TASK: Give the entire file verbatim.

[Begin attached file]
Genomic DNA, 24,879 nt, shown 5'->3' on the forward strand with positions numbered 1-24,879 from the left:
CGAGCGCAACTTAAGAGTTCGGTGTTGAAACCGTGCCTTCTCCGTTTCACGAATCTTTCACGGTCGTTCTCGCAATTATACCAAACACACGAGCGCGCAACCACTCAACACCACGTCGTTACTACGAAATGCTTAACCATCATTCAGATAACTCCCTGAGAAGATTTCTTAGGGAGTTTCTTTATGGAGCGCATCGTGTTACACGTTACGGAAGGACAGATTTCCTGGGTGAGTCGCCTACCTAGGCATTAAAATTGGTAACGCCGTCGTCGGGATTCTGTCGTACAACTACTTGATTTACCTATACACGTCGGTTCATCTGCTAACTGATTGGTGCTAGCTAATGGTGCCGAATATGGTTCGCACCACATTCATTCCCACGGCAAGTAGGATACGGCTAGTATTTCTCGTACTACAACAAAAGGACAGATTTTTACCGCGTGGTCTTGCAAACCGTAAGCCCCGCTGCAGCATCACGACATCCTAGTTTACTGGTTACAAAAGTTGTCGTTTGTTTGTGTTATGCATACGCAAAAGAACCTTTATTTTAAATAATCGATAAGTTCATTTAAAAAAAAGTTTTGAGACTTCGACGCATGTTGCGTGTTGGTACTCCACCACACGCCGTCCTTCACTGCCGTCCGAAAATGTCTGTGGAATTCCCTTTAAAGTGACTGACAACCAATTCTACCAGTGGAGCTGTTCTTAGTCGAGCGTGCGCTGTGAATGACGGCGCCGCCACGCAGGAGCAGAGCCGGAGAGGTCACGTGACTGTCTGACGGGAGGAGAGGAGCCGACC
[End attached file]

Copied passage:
Genomic DNA, 24,879 nt, shown 5'->3' on the forward strand with positions numbered 1-24,879 from the left:
CGAGCGCAACTTAAGAGTTCGGTGTTGAAACCGTGCCTTCTCCGTTTCACGAATCTTTCACGGTCGTTCTCGCAATTATACCAAACACACGAGCGCGCAACCACTCAACACCACGTCGTTACTACGAAATGCTTAACCATCATTCAGATAACTCCCTGAGAAGATTTCTTAGGGAGTTTCTTTATGGAGCGCATCGTGTTACACGTTACGGAAGGACAGATTTCCTGGGTGAGTCGCCTACCTAGGCATTAAAATTGGTAACGCCGTCGTCGGGATTCTGTCGTACAACTACTTGATTTACCTATACACGTCGGTTCATCTGCTAACTGATTGGTGCTAGCTAATGGTGCCGAATATGGTTCGCACCACATTCATTCCCACGGCAAGTAGGATACGGCTAGTATTTCTCGTACTACAACAAAAGGACAGATTTTTACCGCGTGGTCTTGCAAACCGTAAGCCCCGCTGCAGCATCACGACATCCTAGTTTACTGGTTACAAAAGTTGTCGTTTGTTTGTGTTATGCATACGCAAAAGAACCTTTATTTTAAATAATCGATAAGTTCATTTAAAAAAAAGTTTTGAGACTTCGACGCATGTTGCGTGTTGGTACTCCACCACACGCCGTCCTTCACTGCCGTCCGAAAATGTCTGTGGAATTCCCTTTAAAGTGACTGACAACCAATTCTACCAGTGGAGCTGTTCTTAGTCGAGCGTGCGCTGTGAATGACGGCGCCGCCACGCAGGAGCAGAGCCGGAGAGGTCACGTGACTGTCTGACGGGAGGAGAGGAGCCGACC